Those are my observations and opinions. I am definitely NOT going to do nothing. I haven't lived long enough.
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Old September 18, 2011, 10:25 PM   #33
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I don't think Mr Donston ever got his answer, I'll take a stab at it. Police training is focused on stopping attackers, not killing them. Not every deadly force situation has a deadly force solution. A police officer will know that every person with a gun is not necessarily an attacker and will not shoot every armed person he encounters.
A few thoughts on charging: have you ever tried to engage and shoot a rapidly advancing target? A charging target that presents a threat is remarkably hard to hit. Handgun bullet wounds are often survivable with the right mindset and immediate medical care. Another thought, wouldn't it be nice if two or three folks got the idea to charge a shooter at the same time? It happens, and sometimes it works quite well.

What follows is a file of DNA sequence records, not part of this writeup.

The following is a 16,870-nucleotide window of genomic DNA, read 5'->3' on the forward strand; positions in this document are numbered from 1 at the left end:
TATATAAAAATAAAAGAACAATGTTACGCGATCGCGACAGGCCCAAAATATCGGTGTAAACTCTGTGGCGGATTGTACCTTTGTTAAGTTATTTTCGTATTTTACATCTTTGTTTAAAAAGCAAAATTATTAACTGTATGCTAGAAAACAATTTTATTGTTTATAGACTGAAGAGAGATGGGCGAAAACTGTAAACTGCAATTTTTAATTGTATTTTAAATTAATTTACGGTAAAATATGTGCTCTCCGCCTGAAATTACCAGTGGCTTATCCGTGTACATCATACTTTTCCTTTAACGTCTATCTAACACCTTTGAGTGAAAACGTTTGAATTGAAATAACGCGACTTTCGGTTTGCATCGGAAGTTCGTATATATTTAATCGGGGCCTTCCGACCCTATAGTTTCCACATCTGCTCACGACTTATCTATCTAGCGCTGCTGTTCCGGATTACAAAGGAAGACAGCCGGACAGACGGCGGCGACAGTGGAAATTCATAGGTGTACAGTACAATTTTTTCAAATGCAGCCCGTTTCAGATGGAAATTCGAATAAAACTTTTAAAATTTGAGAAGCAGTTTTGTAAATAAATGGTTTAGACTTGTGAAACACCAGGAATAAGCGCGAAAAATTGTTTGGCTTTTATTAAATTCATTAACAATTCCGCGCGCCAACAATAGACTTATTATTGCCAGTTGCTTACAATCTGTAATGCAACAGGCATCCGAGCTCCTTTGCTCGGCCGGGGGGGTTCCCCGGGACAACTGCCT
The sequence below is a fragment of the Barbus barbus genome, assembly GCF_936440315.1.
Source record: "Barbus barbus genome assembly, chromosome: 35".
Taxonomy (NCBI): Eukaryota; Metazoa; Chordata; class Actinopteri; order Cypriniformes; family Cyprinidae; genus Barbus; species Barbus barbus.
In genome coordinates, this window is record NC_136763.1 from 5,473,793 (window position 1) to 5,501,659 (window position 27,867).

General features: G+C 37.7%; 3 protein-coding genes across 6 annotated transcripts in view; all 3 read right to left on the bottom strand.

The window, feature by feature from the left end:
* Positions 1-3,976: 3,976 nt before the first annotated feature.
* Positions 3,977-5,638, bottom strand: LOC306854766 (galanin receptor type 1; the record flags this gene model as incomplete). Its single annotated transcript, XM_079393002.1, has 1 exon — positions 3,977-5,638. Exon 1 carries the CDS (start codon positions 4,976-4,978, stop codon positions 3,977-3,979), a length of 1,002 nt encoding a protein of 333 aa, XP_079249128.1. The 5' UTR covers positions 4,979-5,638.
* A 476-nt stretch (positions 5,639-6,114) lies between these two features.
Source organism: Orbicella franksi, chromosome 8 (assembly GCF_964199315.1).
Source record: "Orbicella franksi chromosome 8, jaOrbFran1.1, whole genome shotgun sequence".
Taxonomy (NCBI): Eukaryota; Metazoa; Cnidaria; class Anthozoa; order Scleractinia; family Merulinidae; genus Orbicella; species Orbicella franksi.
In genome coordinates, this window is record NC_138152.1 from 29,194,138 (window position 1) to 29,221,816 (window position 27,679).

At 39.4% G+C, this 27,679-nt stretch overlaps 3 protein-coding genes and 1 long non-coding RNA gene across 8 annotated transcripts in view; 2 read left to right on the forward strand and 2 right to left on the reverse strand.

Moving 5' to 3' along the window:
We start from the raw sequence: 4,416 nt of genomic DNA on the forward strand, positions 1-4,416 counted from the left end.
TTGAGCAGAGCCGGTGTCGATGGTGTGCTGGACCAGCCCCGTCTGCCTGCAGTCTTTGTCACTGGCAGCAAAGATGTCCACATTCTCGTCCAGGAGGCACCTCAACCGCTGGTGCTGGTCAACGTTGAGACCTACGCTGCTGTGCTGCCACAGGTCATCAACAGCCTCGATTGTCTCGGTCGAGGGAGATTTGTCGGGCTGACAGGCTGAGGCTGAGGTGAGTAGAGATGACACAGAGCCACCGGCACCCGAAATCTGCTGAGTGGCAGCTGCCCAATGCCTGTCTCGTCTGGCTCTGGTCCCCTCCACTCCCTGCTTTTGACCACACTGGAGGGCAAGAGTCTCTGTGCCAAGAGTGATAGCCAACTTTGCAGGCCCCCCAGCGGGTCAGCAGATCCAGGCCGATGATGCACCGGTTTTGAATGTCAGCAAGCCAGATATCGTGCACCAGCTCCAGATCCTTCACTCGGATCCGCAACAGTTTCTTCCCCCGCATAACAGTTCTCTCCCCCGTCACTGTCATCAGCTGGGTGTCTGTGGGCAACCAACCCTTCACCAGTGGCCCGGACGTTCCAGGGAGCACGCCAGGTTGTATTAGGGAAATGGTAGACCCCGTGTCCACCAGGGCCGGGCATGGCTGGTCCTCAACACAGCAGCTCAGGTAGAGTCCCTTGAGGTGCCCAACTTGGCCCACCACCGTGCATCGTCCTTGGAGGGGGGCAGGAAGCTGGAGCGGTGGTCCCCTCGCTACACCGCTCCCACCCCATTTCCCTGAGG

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Old September 19, 2011, 11:57 AM   #34
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Without reading this thread completely, I submit there aren't many armchair quarterbacks who desire to be tackles.
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Old September 19, 2011, 03:08 PM   #35
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Too bad you didn't read completely, then maybe your comprehension would be better.
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Old September 19, 2011, 07:57 PM   #36
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Tackle? I stink at tackles.
If I had an opening, I'd take a stab at it...or a strike with a metal flashlight (or some basic strikes/grapple moves, as a less than attractive option).